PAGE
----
Read-A-Palooza Draws Nearly 1,000 Educators from around the Globe

Nearly 1000 registrants from 48 states and 15 countries participated in Walsh University’s Read-A -Palooza event on Wednesday, July 15. Organized by the Division of Education and Dr. David Brobeck, this professional learning experience was designed to motivate and inspire education stakeholders to implement the science of reading in their buildings and districts. Sessions were delivered in a quick, Ted Talk style format, with multiple speakers sharing insights. All sessions are aligned with Ohio's Plan to Raise Literacy Achievement

“We understood when we started our transition to the Science of Reading that there is an interest, a need, and desire to learn,” said Associate Professor of Graduate Education David Brobeck, Ph.D. “We expected a strong turnout and are very proud to be leading the way in this very important transition in literacy education.”

Walsh University was awarded one of only seven P20 Literacy Grants from the Ohio Department of Education earlier this year. Walsh University is dedicated to ensuring all pre-service teacher candidates and graduate students learn about evidence-based methods for teaching reading. This body of knowledge, often referred to as the science of reading, comes from multiple fields, including psychology, neuroscience, linguistics, and special education. University faculty have been trained in the science of reading and are including this research in all Walsh coursework.

The design of the conference was for each presentation to be concise, relevant, and thought-provoking. The virtual event boasted several national science of reading experts, led by Louisa Moats Ed.D., Author of LETRS Higher Education: Where Science Can Meet the Art of Teaching. Moats is widely credited as the leading reading scientist in the United States.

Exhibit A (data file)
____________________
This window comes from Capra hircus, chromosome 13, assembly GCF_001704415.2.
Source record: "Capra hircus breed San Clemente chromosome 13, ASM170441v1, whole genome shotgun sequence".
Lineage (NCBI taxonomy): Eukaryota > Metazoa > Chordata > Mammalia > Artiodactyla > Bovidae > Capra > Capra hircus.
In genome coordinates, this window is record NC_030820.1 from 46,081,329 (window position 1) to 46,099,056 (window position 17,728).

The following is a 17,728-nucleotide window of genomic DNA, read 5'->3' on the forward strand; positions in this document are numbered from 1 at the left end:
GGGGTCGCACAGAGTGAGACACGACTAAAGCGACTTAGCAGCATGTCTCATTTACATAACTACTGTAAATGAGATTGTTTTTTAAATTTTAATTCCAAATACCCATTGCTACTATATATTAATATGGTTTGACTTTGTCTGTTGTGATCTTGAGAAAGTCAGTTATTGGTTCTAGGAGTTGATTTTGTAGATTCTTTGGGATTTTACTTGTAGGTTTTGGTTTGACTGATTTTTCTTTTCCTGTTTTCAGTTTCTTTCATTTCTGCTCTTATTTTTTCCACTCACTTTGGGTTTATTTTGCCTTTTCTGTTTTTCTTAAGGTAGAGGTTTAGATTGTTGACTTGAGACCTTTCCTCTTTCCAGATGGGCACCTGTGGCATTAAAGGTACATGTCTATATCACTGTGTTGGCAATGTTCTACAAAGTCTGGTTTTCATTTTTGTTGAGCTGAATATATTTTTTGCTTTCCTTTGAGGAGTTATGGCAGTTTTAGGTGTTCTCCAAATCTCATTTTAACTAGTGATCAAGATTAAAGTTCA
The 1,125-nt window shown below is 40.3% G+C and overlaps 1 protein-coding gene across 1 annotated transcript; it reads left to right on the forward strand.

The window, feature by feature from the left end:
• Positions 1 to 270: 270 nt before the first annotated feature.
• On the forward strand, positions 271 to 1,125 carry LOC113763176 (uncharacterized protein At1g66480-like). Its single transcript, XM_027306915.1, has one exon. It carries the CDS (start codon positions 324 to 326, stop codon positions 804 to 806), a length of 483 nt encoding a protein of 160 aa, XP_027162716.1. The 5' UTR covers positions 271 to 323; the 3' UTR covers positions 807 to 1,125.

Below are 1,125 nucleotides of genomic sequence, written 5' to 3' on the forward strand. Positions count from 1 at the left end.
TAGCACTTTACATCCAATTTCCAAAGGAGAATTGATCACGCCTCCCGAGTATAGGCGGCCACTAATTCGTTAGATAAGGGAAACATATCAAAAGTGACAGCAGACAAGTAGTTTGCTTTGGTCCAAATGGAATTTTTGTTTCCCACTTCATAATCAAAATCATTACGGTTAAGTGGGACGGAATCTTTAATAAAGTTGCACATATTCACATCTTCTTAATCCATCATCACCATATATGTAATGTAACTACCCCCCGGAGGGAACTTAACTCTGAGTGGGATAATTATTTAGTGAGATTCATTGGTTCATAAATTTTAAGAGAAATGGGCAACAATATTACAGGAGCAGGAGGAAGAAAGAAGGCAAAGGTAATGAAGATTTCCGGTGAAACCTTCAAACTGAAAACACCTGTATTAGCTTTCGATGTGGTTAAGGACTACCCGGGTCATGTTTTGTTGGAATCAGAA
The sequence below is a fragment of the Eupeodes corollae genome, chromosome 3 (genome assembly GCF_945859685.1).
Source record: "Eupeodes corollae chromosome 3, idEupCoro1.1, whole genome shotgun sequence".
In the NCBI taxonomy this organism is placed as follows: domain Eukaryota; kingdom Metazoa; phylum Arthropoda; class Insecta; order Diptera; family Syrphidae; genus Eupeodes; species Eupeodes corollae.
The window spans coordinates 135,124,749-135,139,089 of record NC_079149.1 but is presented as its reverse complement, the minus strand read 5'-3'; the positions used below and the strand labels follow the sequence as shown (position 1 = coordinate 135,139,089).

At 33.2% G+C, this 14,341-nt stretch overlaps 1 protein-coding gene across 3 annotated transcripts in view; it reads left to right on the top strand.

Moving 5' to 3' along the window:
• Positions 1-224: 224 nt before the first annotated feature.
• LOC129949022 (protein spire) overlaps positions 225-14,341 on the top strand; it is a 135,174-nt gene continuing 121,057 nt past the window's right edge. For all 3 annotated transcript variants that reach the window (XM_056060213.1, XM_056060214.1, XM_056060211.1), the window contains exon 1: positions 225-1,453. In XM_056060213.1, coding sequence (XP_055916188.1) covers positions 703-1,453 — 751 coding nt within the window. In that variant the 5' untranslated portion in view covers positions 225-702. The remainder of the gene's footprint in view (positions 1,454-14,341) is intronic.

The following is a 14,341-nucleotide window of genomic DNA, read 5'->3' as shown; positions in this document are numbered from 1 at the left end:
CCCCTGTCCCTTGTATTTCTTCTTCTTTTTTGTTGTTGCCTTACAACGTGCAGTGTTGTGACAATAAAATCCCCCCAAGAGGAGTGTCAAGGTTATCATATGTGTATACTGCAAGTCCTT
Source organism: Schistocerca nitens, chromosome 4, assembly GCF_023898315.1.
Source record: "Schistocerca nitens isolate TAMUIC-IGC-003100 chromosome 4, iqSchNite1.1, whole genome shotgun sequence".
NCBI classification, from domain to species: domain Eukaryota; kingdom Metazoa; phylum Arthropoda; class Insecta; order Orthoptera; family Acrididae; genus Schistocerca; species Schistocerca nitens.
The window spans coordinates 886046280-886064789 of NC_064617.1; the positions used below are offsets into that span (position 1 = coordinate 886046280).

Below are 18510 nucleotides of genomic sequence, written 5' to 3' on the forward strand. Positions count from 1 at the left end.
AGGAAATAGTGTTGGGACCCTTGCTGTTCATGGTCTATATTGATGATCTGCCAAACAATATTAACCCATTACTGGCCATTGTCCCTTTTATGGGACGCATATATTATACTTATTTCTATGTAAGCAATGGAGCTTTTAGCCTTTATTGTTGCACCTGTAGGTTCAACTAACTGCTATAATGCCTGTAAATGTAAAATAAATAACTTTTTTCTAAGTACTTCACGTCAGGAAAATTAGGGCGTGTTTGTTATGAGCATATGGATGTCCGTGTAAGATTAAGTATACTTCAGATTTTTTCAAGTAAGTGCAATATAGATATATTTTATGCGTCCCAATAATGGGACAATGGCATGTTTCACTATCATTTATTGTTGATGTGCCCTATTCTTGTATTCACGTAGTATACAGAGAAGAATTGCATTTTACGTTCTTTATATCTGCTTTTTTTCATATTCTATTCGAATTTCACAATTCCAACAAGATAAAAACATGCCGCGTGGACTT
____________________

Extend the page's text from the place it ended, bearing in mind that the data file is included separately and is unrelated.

The event included a closing by nationally recognized cognitive psychologist Dr. David Kilpatrick from SUNY-Cortland and author of How We Remember Words, and Why Some Children Don't! Additional presentations included the author of The Impact of Reading Difficulties on Children and Youth cognitive psychologist Dr. Steve Dykstra and educator Dr. Mary Dahlgren author of Tools 4 Reading Sound Walls and Vowel Phonemes.

In support of the Ohio Department of Education’s (ODE) ongoing literacy initiative, Walsh University is restructuring its existing reading course curricula to expand reading science for education students and faculty.  Regional partners include school districts and State Support Teams representing Stark, Ashtabula, Columbiana, Holmes, Wayne, Mahoning and Trumbull counties. Walsh was the first university in Northeast Ohio to implement the science of reading as its foundation.

“We made a commitment to transition our reading program, both at the undergraduate and graduate levels, to the science of reading because the research is clear-- it serves all students,” said Dr. Brobeck. “Whether the student is an outstanding reader or a reader with challenges, through the science of reading process we can reach them all. And that is ultimately our goal.”

Districts in Ohio that need follow up assistance and support can contact the Regional Early Literacy Specialists at their local State Support Team. Learn more about your State Support Team and how to contact them by here.